CHARLOTTE, N.C. (QUEEN CITY NEWS) – If you travel anywhere between Washington, D.C., and Tampa, you may have seen an advertisement or two beckoning you home.
It may be something you see in a magazine or on television. The ads are meant to draw people to the Queen City as a tourist destination, so they aren’t seen locally.
The ads show hints about who Charlotte’s tourism leaders are courting, people of diverse backgrounds, families, and LGBTQ+ audiences.
One of the ads prominently featured includes a married gay couple.
“We got a message from someone who saw me at the airport, and I wasn’t at the airport,” said Scott Lindsley, of the first time he became aware that his face was part of a larger tourism campaign.
The image was of him and his husband, Joey Hewell, embracing outside their business, NoDa Company Store.
The store, Hewell notes, has “grown into its own space” and has even been on the itinerary of those visiting the area.
The effort to get various audiences, including those in the LGBTQ+ community, to come to Charlotte has been a long time coming. While LGBTQ+ audiences are not the primary focus, tourism leaders are marketing Charlotte as a tourist destination for that community.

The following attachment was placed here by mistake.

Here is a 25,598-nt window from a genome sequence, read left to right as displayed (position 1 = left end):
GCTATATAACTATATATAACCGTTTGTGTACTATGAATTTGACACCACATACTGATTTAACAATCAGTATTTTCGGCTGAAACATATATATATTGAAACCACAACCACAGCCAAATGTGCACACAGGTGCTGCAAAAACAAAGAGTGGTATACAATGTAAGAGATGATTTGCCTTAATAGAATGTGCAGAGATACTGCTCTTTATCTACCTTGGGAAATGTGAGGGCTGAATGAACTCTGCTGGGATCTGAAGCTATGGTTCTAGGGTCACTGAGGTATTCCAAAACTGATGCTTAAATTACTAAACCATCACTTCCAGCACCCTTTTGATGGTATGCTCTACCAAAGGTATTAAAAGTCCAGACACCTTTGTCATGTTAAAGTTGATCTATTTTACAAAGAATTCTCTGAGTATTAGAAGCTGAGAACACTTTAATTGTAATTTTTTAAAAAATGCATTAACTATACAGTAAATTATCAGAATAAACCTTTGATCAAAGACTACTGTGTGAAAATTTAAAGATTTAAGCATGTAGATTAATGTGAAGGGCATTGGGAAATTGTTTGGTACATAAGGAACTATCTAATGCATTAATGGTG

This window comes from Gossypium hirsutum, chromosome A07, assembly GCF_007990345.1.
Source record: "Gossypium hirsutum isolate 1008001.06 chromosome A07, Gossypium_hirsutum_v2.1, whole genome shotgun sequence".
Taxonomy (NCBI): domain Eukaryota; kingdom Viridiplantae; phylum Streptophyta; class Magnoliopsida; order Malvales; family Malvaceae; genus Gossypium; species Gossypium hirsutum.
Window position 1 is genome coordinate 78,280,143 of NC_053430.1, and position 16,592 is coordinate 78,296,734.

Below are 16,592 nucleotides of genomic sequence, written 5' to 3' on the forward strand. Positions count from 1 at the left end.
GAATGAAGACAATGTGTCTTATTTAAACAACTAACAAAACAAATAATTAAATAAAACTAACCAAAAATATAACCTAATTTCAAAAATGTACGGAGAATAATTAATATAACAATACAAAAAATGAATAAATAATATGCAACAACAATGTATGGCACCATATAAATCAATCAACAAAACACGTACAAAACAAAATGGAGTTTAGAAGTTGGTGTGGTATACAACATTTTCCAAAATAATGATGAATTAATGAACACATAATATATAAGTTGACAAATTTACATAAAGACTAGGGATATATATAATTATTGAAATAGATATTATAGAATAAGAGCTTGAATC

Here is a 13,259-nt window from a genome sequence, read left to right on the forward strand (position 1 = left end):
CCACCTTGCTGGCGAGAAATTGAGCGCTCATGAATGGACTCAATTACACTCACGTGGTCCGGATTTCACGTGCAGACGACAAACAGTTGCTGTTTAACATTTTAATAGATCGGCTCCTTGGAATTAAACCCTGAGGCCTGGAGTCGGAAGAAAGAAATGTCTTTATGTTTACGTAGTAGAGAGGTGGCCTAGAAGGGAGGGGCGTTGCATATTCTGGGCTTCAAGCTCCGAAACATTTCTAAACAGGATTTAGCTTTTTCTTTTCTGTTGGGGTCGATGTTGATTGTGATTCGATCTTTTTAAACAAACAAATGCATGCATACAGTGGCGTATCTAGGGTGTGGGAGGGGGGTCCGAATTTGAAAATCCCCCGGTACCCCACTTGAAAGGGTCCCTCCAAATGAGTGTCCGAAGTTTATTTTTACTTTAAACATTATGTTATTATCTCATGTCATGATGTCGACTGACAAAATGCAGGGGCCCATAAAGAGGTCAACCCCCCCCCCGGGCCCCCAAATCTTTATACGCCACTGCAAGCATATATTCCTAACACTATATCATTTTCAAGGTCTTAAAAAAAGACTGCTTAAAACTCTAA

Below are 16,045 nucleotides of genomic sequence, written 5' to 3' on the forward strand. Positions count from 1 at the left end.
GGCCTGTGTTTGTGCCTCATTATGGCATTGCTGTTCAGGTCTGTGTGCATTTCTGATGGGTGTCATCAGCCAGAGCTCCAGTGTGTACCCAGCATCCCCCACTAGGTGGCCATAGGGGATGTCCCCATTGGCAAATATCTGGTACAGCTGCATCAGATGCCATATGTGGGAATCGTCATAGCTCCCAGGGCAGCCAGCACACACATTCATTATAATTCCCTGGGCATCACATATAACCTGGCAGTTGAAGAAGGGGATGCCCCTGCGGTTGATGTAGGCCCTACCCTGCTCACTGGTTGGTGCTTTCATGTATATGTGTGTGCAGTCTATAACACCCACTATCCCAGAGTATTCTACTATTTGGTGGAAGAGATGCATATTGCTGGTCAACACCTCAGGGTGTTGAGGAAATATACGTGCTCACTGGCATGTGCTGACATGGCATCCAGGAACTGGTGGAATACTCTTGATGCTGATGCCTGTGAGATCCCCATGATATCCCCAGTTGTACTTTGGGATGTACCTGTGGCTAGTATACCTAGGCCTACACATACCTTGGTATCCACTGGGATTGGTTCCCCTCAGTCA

“The real soul of this city is through the culturally diverse people that are here in Charlotte,” said Gina Sheridan with the Charlotte Regional Visitors Authority.
Charlotte may not be the top-of-mind when it comes to LGBTQ+ tourist destinations, but one only has to look at the hard numbers to see that it is.
The 2022 Charlotte Pride Festival garnered 275,000 attendees, making it the largest festival of any kind in North Carolina.
After Atlanta, Charlotte is also considered one of the few spots regionally with a prominent community base and a base of support.
“It’s not just for the Pride community anymore,” said Sheridan of the success of Charlotte Pride. “It’s seen for more arts and culture. It’s seen as a festival, a part of the DNA that’s woven throughout Charlotte.”
The goal may be to get people here and invest in the attractions, sights, sounds, and tastes of the Queen City; however, the hope is that once people come here, they may want to return or stay.